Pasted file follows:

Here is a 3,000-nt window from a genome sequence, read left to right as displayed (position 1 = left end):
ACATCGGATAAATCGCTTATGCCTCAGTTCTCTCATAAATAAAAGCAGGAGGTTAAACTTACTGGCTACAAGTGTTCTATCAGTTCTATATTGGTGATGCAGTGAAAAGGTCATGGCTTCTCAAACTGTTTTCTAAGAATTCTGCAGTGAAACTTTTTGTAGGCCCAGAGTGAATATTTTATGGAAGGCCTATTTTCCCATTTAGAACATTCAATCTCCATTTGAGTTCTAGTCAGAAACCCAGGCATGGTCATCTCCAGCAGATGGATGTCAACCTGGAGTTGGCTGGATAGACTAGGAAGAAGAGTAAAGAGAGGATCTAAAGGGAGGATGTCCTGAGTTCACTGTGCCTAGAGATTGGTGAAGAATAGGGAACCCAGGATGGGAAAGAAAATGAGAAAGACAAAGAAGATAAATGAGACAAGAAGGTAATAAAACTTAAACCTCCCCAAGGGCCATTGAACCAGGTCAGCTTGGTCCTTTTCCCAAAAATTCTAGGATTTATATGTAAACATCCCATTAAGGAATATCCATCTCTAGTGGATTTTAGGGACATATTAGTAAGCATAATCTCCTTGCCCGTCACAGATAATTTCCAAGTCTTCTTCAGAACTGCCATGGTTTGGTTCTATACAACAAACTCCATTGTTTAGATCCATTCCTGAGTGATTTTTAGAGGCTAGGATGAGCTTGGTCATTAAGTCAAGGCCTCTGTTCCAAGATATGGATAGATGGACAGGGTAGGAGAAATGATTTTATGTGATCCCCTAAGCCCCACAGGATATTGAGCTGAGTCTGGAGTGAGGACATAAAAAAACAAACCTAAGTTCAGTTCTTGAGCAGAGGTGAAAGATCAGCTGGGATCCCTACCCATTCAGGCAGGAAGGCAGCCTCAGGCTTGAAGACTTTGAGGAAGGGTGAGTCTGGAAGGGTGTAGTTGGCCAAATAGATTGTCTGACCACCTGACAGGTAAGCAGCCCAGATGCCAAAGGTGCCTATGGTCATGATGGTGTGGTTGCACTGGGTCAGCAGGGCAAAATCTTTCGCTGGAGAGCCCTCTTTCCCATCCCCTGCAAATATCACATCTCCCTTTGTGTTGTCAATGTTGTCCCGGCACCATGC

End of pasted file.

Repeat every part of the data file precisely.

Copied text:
Here is a 3,000-nt window from a genome sequence, read left to right as displayed (position 1 = left end):
ACATCGGATAAATCGCTTATGCCTCAGTTCTCTCATAAATAAAAGCAGGAGGTTAAACTTACTGGCTACAAGTGTTCTATCAGTTCTATATTGGTGATGCAGTGAAAAGGTCATGGCTTCTCAAACTGTTTTCTAAGAATTCTGCAGTGAAACTTTTTGTAGGCCCAGAGTGAATATTTTATGGAAGGCCTATTTTCCCATTTAGAACATTCAATCTCCATTTGAGTTCTAGTCAGAAACCCAGGCATGGTCATCTCCAGCAGATGGATGTCAACCTGGAGTTGGCTGGATAGACTAGGAAGAAGAGTAAAGAGAGGATCTAAAGGGAGGATGTCCTGAGTTCACTGTGCCTAGAGATTGGTGAAGAATAGGGAACCCAGGATGGGAAAGAAAATGAGAAAGACAAAGAAGATAAATGAGACAAGAAGGTAATAAAACTTAAACCTCCCCAAGGGCCATTGAACCAGGTCAGCTTGGTCCTTTTCCCAAAAATTCTAGGATTTATATGTAAACATCCCATTAAGGAATATCCATCTCTAGTGGATTTTAGGGACATATTAGTAAGCATAATCTCCTTGCCCGTCACAGATAATTTCCAAGTCTTCTTCAGAACTGCCATGGTTTGGTTCTATACAACAAACTCCATTGTTTAGATCCATTCCTGAGTGATTTTTAGAGGCTAGGATGAGCTTGGTCATTAAGTCAAGGCCTCTGTTCCAAGATATGGATAGATGGACAGGGTAGGAGAAATGATTTTATGTGATCCCCTAAGCCCCACAGGATATTGAGCTGAGTCTGGAGTGAGGACATAAAAAAACAAACCTAAGTTCAGTTCTTGAGCAGAGGTGAAAGATCAGCTGGGATCCCTACCCATTCAGGCAGGAAGGCAGCCTCAGGCTTGAAGACTTTGAGGAAGGGTGAGTCTGGAAGGGTGTAGTTGGCCAAATAGATTGTCTGACCACCTGACAGGTAAGCAGCCCAGATGCCAAAGGTGCCTATGGTCATGATGGTGTGGTTGCACTGGGTCAGCAGGGCAAAATCTTTCGCTGGAGAGCCCTCTTTCCCATCCCCTGCAAATATCACATCTCCCTTTGTGTTGTCAATGTTGTCCCGGCACCATGC